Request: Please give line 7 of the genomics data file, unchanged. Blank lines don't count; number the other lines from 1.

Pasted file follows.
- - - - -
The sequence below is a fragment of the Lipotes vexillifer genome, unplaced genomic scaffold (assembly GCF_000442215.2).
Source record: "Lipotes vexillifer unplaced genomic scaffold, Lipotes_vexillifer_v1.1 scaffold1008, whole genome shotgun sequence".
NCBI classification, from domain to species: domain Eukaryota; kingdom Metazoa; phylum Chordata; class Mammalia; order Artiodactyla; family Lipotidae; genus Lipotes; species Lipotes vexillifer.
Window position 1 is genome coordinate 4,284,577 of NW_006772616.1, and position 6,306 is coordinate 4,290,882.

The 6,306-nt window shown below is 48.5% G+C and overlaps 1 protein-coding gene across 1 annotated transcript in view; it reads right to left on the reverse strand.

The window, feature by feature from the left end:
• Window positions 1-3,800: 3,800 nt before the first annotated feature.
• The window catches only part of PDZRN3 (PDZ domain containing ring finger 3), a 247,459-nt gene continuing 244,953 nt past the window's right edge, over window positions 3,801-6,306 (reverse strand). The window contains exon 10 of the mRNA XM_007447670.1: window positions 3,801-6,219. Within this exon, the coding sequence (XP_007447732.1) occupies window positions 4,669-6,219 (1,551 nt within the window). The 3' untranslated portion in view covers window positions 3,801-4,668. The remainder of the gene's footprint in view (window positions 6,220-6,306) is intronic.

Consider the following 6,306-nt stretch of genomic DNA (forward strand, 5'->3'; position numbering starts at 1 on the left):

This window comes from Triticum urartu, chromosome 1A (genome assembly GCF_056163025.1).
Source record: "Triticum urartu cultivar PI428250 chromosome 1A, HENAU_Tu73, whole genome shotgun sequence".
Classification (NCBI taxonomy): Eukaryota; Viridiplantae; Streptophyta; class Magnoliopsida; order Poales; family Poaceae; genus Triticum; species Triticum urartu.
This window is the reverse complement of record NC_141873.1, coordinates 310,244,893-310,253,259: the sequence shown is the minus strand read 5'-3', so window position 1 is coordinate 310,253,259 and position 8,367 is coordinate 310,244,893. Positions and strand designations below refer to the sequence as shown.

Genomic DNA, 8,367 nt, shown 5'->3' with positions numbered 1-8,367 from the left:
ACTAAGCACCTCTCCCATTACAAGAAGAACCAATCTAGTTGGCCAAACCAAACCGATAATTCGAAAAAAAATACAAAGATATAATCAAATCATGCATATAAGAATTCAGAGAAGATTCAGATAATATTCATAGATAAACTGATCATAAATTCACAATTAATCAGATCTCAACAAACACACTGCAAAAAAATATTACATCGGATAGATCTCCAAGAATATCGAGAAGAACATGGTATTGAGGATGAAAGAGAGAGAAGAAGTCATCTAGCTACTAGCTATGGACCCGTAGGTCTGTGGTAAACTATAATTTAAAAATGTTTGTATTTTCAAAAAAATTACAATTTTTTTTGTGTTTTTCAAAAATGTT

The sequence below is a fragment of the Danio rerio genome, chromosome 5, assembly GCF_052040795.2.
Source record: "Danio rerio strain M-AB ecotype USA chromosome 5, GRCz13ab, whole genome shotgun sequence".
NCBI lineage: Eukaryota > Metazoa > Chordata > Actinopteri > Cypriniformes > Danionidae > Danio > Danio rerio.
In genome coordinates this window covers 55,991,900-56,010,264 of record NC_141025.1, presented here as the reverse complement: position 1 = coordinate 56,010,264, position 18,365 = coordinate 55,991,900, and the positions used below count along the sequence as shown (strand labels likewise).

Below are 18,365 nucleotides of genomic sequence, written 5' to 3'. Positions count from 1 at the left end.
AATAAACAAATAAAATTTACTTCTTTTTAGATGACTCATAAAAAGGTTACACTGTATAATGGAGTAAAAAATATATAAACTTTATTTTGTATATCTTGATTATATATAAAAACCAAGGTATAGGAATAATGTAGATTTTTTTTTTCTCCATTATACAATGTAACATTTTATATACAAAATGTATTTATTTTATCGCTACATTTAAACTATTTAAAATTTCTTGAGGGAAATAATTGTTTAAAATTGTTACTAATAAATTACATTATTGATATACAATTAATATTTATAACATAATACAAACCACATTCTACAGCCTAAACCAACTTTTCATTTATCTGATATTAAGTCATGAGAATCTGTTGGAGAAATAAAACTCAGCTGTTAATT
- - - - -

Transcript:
• Window positions 1-3,800: 3,800 nt before the first annotated feature.